• p101: “The reason buyers would be well-advised to [bid the maximum amount they’re willing to pay for each click on an ad] is because AdWords is essentially a Vickrey auction.”

The Economics of Platforms: Is That a Market in Your Pocket or Are You Just Happy to See Me?

“The rules you choose in building a platform matter a great deal, but there are many paths to success.

  • p109: “The market maker’s job is to attract participants – to get the right people (and enough of them) to show up. In fact, on a platform, the value for one side grows as more people show up on the other.”
  • p111: “If there isn’t a problem with buyers and sellers already finding one another or some other reason for a market to fail (or never form), then there isn’t much call for a platform in the first place. If you build it, there’s a good chance no one will come.”
  • p112, I just loved this term: “It’s an example of what our friend and MIT strategy professor Pierre Azoulay calls ‘the internet of what my mom won’t do for me anymore.'”
  • p116, with a useful lesson: “Bank of America, American Express, and Sears had set out to solve the same problem – creating a credit card platform that would unite a particular set of consumers on one side with a large number of retailers on the other. Yet they ended up with subtly different solutions to getting the two sides they wanted on board. The rules you choose in building a platform matter a great deal, but there are many paths to success.”
  • p126, with another important lesson, this one about thinking long-term and seeing what really matters: “But any profits that Sony might have made from winning control of the DVD market had long since been spent in the fight for dominance. Even worse, with their focus on the DVD wars, they took their eye off the larger technological shift – video streaming – that ended up killing the DVD business altogether.”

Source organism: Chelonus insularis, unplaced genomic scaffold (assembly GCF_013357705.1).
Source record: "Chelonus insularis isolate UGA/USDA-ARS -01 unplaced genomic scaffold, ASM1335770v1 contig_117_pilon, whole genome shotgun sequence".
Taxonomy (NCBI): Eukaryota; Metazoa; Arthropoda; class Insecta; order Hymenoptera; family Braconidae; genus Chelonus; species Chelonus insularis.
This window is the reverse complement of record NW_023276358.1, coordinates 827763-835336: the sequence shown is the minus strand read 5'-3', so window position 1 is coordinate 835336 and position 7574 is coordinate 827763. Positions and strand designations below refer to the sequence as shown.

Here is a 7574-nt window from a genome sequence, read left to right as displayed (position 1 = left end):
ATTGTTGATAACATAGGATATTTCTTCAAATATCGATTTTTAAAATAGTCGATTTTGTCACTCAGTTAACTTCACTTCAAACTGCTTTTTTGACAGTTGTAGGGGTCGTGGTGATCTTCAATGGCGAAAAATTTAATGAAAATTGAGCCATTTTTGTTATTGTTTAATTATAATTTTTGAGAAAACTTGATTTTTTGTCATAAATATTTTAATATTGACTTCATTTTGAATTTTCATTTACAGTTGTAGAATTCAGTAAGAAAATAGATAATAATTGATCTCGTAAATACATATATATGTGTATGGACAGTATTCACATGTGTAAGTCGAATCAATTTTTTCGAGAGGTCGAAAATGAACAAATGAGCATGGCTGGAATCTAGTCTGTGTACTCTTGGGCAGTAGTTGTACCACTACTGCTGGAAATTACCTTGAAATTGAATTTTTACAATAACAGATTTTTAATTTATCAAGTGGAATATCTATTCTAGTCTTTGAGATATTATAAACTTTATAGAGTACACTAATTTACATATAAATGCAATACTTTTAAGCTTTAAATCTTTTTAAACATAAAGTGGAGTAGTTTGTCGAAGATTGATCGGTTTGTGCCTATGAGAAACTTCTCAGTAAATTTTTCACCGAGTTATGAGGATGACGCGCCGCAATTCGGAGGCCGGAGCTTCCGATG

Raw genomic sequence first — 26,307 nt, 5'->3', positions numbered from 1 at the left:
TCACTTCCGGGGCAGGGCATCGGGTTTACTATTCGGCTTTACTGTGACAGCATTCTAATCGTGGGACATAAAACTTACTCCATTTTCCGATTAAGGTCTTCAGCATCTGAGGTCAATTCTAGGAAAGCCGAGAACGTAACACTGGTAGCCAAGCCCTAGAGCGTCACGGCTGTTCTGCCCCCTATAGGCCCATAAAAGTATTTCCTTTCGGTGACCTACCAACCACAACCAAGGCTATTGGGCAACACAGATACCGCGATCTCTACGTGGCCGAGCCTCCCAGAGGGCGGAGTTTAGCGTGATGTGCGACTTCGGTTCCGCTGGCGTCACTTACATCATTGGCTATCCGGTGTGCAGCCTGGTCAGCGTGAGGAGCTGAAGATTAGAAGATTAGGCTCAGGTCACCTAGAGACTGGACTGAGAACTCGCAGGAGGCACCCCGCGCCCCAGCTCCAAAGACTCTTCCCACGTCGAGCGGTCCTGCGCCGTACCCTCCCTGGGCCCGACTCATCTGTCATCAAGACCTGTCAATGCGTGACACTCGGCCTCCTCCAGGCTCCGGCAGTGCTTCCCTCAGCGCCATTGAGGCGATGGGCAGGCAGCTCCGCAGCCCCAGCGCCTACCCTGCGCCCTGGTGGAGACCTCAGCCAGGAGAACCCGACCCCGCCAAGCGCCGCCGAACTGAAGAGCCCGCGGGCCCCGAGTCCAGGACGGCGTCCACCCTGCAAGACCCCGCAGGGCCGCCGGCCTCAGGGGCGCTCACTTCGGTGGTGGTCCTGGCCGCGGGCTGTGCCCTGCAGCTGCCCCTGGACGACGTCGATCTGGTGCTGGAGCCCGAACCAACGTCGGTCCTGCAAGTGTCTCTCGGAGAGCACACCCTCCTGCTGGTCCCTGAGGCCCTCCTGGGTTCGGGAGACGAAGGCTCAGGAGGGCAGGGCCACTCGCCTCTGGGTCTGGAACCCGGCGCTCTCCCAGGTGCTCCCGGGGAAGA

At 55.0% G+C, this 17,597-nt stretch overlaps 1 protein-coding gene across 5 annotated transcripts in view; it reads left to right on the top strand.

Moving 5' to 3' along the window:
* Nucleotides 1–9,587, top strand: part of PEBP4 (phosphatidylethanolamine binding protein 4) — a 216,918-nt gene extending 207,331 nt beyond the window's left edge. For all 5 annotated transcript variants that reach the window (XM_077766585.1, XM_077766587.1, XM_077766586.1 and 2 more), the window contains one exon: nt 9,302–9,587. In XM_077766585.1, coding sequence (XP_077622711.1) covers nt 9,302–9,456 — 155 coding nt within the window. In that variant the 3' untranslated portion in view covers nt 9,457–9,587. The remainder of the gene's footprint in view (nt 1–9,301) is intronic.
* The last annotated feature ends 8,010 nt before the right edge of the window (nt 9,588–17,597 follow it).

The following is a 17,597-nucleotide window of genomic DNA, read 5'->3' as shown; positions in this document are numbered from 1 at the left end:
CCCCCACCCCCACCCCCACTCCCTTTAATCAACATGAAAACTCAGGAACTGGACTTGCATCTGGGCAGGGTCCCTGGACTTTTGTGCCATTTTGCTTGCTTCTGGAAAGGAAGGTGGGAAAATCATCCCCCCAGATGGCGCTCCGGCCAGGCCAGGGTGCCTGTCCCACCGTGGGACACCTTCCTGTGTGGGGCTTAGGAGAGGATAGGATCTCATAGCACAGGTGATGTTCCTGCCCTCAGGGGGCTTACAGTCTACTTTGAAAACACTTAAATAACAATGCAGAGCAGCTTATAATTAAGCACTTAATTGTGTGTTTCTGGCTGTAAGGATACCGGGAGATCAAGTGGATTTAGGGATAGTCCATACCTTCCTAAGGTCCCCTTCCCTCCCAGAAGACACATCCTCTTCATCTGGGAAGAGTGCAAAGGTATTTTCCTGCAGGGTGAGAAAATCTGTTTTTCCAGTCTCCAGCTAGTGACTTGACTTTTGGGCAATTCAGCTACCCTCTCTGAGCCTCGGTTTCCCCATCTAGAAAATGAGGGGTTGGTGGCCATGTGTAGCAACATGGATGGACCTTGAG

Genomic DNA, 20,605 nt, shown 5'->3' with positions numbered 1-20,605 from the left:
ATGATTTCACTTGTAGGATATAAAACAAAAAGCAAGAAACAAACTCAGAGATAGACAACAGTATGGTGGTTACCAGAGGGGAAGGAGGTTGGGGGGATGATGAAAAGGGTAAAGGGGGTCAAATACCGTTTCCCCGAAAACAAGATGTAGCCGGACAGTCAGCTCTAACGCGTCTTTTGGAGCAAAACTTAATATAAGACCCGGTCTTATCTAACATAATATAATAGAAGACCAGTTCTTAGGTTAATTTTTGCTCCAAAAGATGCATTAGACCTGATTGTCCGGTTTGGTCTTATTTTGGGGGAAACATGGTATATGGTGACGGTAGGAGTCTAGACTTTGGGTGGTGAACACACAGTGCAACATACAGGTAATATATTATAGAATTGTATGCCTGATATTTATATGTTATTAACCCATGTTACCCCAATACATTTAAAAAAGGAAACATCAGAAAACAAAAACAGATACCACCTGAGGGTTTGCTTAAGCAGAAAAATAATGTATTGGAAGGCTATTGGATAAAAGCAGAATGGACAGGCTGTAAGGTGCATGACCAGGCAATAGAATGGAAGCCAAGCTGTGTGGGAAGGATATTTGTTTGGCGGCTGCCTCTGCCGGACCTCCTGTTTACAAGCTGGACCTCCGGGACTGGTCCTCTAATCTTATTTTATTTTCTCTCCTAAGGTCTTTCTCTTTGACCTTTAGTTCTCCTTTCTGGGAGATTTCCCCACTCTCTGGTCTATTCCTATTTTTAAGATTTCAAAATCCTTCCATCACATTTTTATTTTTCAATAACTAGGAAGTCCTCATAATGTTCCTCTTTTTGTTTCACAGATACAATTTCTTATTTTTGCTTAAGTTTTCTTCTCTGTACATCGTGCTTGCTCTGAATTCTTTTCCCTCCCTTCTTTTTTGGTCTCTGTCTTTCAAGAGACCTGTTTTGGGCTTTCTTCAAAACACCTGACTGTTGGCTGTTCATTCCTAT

“The count intuitively knew how to make the fair-cum-platform work. He avoided selling privileges to special interest groups. Instead, he made generalized institutional guarantees to everyone. He established an impartial law and enforced it at multiple levels.”

  • p126, speaking of the Count of Champagne and the Champagne fairs, and with important lessons for aspiring platform-builders and regulators: “The count intuitively knew how to make the fair-cum-platform work. He avoided selling privileges to special interest groups. Instead, he made generalized institutional guarantees to everyone. He established an impartial law and enforced it at multiple levels.”
  • p129: “If we’re to avoid the extremes of just acceding to the visions of platform zealots, or alternatively giving in to their technophobic critics, understanding the logic of what platforms do is surely a good start.”

Markets Without Prices: How to Find a Prom Date in Seventeen Easy Steps

“The very definition of economics is figuring out how to do the best you can with the resources you’ve got.

  • p146: “At the risk of repeating ourselves, the very definition of economics is figuring out how to do the best you can with the resources you’ve got.”
  • p149: “This is how science – and society – progresses. We make well-meaning attempts at socially improving innovations. Sometimes they work exactly as we had hoped: the deferred acceptance high school match in New York is still running today in essentially its original form. More often there are tweaks and adjustments along the way, or as was the case in Boston, we’re blindsided by something serious enough that we need to return to the drawing board. But hopefully we return to it a good deal wiser than before.”

Letting Markets Work: How a Hardcore Socialist Learned to Stop Worrying and Love the Market

“We need to develop the wisdom to know when to deploy the market in some situations and not in others. This requires developing a better understanding of what markets can and can’t accomplish and entertaining their strengths and shortcomings with an open mind.

  • p152: “The free market has long had an image problem, and a well-deserved one at that. Markets aren’t well suited to some things – voucher schools in Sweden, some would argue. But they are good for others, like assigning school hooks. Unfortunately, it’s easy to mistake circumstances that look like coat hooks for circumstances that look like misguided voucher programs, especially if you hold a dim view of markets to begin with. Why does this concern us? Because that image problem gets in the way of using markets to do some good for society. Markets are a means of resource allocation, and often a really effective one at that. But they’re not good for everything – or at least not without a lot of engineering and tweaking. That’s something both free-market advocates, as well as those who find markets wholly repugnant, need to hear. We need to develop the wisdom to know when to deploy the market in some situations and not in others. This requires developing a better understanding of what markets can and can’t accomplish and entertaining their strengths and shortcomings with an open mind.”